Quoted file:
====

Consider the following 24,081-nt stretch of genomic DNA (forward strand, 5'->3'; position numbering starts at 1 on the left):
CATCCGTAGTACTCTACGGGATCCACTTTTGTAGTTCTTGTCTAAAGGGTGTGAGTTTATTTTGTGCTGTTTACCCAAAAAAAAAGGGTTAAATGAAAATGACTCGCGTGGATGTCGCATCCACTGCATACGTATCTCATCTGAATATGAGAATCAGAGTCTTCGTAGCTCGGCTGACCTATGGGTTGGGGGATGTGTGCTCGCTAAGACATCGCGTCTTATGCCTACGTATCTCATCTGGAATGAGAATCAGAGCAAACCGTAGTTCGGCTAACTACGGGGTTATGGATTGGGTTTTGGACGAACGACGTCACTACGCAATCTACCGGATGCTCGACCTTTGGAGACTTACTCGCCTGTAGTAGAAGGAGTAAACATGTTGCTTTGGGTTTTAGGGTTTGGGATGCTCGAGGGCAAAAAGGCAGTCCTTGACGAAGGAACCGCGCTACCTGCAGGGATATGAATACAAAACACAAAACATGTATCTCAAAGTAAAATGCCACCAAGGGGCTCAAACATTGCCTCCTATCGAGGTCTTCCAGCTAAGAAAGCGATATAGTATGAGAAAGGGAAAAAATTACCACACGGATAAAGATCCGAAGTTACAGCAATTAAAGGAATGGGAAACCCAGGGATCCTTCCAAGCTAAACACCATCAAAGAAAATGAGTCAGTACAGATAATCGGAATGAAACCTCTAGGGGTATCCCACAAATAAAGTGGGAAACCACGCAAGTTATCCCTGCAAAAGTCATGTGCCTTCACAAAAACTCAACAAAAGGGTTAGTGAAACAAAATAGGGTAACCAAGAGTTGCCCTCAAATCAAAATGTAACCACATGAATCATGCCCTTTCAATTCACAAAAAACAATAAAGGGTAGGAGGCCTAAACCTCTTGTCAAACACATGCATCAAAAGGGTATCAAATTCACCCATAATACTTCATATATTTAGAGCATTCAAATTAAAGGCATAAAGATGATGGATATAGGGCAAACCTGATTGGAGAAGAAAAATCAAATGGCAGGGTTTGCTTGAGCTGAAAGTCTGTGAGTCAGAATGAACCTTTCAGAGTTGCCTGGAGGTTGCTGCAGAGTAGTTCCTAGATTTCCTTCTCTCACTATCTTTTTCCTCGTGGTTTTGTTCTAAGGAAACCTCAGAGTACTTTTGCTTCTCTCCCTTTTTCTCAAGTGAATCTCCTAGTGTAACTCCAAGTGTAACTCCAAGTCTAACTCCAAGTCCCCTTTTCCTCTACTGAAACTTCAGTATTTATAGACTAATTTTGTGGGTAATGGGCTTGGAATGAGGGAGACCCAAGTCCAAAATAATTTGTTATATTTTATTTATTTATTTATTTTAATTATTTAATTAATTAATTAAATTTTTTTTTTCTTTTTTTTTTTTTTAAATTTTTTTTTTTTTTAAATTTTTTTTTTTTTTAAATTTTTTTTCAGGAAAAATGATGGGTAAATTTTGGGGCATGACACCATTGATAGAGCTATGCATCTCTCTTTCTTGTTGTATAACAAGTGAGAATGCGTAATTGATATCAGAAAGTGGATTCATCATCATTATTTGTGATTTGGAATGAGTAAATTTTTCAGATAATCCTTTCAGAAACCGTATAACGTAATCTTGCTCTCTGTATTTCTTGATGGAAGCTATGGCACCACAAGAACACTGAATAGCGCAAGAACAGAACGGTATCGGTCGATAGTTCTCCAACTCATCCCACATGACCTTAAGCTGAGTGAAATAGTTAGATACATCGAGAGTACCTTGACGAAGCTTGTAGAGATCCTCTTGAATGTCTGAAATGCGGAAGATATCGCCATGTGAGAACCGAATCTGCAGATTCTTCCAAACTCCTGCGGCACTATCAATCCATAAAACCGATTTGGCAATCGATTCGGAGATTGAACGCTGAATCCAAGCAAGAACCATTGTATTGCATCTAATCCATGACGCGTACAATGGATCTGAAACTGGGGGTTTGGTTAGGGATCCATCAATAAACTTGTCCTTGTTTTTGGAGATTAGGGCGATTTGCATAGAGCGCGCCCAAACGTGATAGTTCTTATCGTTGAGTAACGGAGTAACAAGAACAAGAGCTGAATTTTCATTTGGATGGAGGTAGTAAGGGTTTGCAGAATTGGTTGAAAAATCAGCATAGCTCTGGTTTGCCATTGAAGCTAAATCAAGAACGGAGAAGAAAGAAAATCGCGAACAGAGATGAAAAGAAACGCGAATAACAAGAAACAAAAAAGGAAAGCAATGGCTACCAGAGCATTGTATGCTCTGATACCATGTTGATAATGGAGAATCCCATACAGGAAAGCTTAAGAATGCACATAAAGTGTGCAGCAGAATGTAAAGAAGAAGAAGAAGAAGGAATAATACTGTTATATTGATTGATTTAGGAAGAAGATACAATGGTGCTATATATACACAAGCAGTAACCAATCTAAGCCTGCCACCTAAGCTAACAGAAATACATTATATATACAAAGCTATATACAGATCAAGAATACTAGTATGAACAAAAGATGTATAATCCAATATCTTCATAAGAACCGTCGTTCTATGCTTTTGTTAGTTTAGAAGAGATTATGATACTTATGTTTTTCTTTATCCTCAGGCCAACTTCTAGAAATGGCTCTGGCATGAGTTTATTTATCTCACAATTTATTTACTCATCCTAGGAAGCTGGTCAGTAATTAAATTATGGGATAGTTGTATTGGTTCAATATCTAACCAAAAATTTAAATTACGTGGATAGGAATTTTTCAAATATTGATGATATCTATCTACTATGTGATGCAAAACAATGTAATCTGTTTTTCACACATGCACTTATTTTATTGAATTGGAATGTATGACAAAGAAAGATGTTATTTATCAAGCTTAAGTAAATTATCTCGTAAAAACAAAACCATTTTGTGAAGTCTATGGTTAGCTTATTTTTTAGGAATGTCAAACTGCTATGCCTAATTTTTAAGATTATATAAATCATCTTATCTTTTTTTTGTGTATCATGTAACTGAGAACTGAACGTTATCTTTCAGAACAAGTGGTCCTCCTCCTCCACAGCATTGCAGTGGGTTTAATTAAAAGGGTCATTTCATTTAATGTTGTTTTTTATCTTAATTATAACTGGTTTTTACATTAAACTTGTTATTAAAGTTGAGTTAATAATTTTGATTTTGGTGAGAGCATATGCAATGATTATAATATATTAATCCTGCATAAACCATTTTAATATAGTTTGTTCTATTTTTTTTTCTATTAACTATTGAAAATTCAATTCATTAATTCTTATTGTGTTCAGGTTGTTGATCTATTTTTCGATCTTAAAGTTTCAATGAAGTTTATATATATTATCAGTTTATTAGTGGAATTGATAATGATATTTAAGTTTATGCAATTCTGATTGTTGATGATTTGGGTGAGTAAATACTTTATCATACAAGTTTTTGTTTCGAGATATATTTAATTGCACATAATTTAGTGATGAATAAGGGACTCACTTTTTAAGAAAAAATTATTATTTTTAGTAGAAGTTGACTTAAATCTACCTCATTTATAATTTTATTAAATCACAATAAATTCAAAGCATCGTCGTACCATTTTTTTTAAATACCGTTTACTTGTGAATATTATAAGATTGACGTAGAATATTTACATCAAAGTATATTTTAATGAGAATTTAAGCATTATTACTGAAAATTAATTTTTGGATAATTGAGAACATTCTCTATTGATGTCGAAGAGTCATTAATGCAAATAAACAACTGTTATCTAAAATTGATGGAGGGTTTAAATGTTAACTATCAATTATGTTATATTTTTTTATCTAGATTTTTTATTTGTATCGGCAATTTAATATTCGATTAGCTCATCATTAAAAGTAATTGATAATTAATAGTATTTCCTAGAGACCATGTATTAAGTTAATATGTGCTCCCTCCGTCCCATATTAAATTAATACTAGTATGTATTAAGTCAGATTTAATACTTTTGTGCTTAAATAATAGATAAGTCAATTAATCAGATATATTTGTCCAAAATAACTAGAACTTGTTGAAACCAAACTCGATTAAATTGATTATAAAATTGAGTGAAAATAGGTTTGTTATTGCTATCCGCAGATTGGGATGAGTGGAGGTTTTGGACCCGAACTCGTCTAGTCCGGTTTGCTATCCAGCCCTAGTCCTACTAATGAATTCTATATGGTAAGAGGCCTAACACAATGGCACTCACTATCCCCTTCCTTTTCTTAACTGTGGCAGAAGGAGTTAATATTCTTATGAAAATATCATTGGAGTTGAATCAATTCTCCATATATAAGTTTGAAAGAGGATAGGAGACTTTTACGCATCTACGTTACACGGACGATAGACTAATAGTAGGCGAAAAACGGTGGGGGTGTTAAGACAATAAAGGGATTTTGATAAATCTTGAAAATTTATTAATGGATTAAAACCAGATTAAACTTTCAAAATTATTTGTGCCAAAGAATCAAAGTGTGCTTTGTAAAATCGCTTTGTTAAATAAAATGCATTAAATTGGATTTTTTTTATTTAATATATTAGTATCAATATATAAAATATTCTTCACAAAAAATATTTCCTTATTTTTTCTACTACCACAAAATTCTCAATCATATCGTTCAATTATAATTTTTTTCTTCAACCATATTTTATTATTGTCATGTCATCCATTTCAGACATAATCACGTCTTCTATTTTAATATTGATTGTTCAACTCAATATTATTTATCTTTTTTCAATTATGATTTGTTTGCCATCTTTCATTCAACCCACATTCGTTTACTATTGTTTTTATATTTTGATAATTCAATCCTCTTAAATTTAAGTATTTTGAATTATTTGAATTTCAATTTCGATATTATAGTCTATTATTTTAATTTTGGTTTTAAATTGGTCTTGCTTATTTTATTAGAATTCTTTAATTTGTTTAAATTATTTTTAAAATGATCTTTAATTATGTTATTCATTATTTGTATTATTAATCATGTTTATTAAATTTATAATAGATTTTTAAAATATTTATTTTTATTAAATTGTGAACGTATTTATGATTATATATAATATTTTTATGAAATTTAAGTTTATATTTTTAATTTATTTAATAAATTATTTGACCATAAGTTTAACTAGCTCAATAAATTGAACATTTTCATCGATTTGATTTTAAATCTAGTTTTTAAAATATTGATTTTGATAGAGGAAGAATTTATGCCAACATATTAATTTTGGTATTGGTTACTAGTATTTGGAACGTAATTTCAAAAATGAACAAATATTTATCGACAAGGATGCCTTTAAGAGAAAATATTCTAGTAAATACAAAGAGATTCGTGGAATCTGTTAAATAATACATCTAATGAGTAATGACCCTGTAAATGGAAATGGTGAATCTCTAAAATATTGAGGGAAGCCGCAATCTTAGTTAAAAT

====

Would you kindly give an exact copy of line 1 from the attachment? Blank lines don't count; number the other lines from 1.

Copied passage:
Consider the following 24,081-nt stretch of genomic DNA (forward strand, 5'->3'; position numbering starts at 1 on the left):